Clastic Dikes
Type Sedimentary (Clastic)
Essential mineral(s) {{{Essential mineral(s)}}}
Accessory mineral(s) {{{Accessory mineral(s)}}}

Clastic Dikes are a kind of dike that is sedimentary in origin, as opposed to igneous. Sometimes reffered to as 'sandstone dikes', these dikes are most commonly found within another sedimentary unit, as a form of soft sediment deformation. More uncommonly, clastic dikes can be basement hosted - that is, the sedimentary dike is found within an igneous or metamorphic mass, such as a batholith or a pluton.

Sedimentary Hosted Clastic DikesEdit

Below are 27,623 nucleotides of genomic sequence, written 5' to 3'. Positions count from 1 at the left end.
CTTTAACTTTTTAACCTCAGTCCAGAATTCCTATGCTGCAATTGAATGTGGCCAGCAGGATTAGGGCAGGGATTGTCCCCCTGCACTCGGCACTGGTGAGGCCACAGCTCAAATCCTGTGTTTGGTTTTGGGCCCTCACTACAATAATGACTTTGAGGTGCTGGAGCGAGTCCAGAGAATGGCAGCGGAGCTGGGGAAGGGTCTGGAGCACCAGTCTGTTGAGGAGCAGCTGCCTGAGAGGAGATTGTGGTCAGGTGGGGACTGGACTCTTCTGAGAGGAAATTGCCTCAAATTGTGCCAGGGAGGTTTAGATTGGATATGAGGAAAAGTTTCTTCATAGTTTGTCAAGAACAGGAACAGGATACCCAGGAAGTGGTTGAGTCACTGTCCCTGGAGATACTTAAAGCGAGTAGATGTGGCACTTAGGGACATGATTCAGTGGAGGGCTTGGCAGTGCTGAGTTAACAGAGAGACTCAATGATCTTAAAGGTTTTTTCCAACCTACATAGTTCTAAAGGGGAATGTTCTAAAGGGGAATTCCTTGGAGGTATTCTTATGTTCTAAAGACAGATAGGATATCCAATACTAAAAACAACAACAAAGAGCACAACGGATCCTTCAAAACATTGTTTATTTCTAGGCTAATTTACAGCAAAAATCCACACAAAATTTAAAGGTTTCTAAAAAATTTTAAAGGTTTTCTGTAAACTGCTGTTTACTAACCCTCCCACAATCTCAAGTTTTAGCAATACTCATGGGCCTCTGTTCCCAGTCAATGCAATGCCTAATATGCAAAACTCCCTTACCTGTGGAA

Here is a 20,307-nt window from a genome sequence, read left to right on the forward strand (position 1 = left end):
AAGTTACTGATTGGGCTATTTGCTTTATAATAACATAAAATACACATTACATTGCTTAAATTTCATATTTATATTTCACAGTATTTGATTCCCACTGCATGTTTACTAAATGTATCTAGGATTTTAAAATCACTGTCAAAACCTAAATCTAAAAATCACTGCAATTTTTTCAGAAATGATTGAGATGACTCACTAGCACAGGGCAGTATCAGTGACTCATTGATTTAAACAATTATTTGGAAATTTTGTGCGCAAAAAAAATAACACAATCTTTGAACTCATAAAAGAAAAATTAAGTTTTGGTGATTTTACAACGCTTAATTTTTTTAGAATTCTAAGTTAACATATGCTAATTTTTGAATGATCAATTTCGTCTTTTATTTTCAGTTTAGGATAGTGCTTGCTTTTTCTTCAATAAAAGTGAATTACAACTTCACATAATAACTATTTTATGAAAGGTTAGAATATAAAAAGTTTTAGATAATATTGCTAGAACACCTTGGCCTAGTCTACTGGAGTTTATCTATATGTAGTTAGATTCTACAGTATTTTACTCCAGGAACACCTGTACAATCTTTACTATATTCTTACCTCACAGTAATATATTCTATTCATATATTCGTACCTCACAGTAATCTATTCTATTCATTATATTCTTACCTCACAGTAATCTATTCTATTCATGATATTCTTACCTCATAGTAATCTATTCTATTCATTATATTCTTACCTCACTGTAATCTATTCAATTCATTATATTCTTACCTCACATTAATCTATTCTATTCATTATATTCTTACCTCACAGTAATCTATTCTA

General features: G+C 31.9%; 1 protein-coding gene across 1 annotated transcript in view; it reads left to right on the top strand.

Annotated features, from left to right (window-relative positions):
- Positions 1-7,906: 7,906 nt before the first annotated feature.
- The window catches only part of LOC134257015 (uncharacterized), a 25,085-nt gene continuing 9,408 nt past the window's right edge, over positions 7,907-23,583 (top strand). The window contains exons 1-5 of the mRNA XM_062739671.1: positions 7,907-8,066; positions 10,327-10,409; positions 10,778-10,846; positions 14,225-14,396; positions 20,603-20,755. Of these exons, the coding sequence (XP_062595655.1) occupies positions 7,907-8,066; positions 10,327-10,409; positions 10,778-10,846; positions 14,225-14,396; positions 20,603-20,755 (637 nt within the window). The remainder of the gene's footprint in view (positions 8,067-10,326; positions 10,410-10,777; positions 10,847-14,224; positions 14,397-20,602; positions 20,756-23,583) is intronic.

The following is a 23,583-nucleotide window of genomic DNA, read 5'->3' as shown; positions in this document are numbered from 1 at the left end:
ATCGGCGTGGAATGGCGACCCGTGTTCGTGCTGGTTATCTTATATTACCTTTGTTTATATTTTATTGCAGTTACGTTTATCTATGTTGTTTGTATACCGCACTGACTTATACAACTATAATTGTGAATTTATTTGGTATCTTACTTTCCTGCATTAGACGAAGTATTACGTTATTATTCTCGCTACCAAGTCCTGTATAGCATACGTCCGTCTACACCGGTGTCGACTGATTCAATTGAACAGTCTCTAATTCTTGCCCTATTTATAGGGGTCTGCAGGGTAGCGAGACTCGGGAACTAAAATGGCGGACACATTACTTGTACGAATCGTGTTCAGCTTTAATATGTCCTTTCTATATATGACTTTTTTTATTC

Clastic dikes hosted within sediment are generally believed to be formed in the following manner:

  1. An initial layer of sediment is deposited
  2. While still partially unlithified and somewhat saturated, more lower porosity sediment is deposited on top.
  3. If the pore water pressure in the underlying sediment exceeds the lithostatic pressure of the sediment above, the underlying sediment will fracture the upper and inject material into the unit above, forming the dike.

Seismogenic events (earthquakes) can often facilitate this process, as can other catastrophic events such as turbidites.

Basement Hosted Clastic DikesEdit

Much more rare and not well understood

Case StudiesEdit

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